Critical Thinking On Namespring 2015assignment #3
Type of paper: Critical Thinking
Topic: Ethics, Art, Beauty, Enlightenment, Judgment, Belief, Hume, Reason
David Hume in his essay examines the relativity of taste. He looks at the perception of a good or bad work of art. He does this by examining the perceiver of the material and does not focus on the material being examined. He does this because, in his argument, it is hard to find a standard of tastes, since there’s ‘a wide gap between judgment and sentiment.’ He is motivated by the role that moral has to play in an individual’s appreciation of art.
Hume argues that appreciation of art stems from sentiment that stems from one’s moral perspective, and critical judgment that can be acquired and learnt.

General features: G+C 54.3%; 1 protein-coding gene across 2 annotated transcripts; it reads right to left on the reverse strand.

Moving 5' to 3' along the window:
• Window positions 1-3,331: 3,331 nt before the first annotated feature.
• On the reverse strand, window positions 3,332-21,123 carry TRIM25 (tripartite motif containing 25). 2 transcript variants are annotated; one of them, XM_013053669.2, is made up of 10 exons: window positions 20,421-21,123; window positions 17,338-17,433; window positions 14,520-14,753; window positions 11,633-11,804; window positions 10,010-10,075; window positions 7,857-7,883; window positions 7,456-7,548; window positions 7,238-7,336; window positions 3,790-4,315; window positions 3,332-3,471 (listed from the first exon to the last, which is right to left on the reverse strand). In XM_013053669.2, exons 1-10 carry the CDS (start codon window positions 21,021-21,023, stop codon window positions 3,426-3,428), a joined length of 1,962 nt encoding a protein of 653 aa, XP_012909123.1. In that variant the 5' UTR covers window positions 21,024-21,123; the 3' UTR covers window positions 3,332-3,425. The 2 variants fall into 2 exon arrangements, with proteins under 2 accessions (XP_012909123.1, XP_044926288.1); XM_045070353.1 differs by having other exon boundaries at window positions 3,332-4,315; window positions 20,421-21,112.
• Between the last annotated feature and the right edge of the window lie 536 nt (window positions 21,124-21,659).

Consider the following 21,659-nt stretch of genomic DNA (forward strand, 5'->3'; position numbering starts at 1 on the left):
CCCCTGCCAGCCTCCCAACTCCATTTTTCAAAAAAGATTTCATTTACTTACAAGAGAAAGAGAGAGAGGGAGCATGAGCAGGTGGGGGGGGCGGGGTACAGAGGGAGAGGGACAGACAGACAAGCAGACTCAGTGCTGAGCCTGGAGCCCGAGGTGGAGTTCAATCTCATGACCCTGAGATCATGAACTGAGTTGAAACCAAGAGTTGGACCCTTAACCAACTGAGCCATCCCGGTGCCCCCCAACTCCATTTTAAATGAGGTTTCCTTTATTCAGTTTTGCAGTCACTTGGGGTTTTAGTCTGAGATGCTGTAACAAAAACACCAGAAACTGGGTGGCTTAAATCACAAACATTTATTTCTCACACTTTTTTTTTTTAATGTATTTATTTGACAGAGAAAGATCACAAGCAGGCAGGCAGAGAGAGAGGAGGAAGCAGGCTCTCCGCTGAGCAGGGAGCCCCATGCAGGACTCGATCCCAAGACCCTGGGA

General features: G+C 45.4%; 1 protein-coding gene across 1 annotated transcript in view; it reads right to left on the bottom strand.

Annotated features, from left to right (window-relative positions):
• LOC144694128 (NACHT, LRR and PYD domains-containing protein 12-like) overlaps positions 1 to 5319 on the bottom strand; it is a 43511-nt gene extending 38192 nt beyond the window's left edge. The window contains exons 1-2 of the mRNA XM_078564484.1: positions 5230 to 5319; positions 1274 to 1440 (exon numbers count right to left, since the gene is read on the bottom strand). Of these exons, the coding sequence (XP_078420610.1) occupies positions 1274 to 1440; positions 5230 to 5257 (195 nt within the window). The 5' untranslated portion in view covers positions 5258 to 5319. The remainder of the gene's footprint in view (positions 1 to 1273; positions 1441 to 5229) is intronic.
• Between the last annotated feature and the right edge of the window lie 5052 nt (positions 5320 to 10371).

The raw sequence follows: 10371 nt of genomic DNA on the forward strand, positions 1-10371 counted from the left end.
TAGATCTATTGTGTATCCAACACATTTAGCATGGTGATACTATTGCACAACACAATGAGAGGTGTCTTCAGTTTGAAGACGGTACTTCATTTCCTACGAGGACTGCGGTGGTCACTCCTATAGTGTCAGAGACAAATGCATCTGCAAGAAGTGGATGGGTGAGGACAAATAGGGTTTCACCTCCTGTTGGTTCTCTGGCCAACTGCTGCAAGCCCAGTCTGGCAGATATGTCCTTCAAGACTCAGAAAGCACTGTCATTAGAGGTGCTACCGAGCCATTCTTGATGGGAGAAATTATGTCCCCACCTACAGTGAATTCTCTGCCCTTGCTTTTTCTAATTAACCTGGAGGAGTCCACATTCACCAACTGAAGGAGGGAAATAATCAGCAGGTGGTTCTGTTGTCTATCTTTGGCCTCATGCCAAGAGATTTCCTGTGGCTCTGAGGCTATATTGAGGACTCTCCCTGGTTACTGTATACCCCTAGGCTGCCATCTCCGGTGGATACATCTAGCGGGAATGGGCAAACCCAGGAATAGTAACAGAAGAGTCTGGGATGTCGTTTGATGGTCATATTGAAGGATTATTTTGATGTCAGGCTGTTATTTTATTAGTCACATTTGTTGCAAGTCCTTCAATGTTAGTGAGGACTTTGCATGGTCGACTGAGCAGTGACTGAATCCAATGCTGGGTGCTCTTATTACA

Hume proposes that thoughts do not inform on the beauty or ugliness of an object,but feeling does. Neither do thoughts judge whether an action is good or bad: “The very feeling constitutes our praise or admiration.”He argues that for one to recognize beauty and virtue, they must be sentimental. He gives two ways of appreciation; through self-interest and a general point of view. For this reason, Humes holds the position that aesthetics cannot be truth-valued. Unlike Humes, Kant recognizes the role played by both the cognitive and intuitive human nature in the judgment of art. He gives four possible ways of judging beauty which are cognitive and intuitive.
Even though, it plays a critical role in the judgment of beauty and virtue, sentiments alone cannot adequately inform. Reason has to be applied. Sentiments need to be applied to reason in critique of actions and art. Even though, aesthetics cannot be truth-valued, the principles are intertwined in the judgment of aesthetics.
Kant, Emmanuel. Judgments about the beautiful. Prentice Hall Inc. (1997).
Hume, David. Of the Standard of Taste. Dissertation.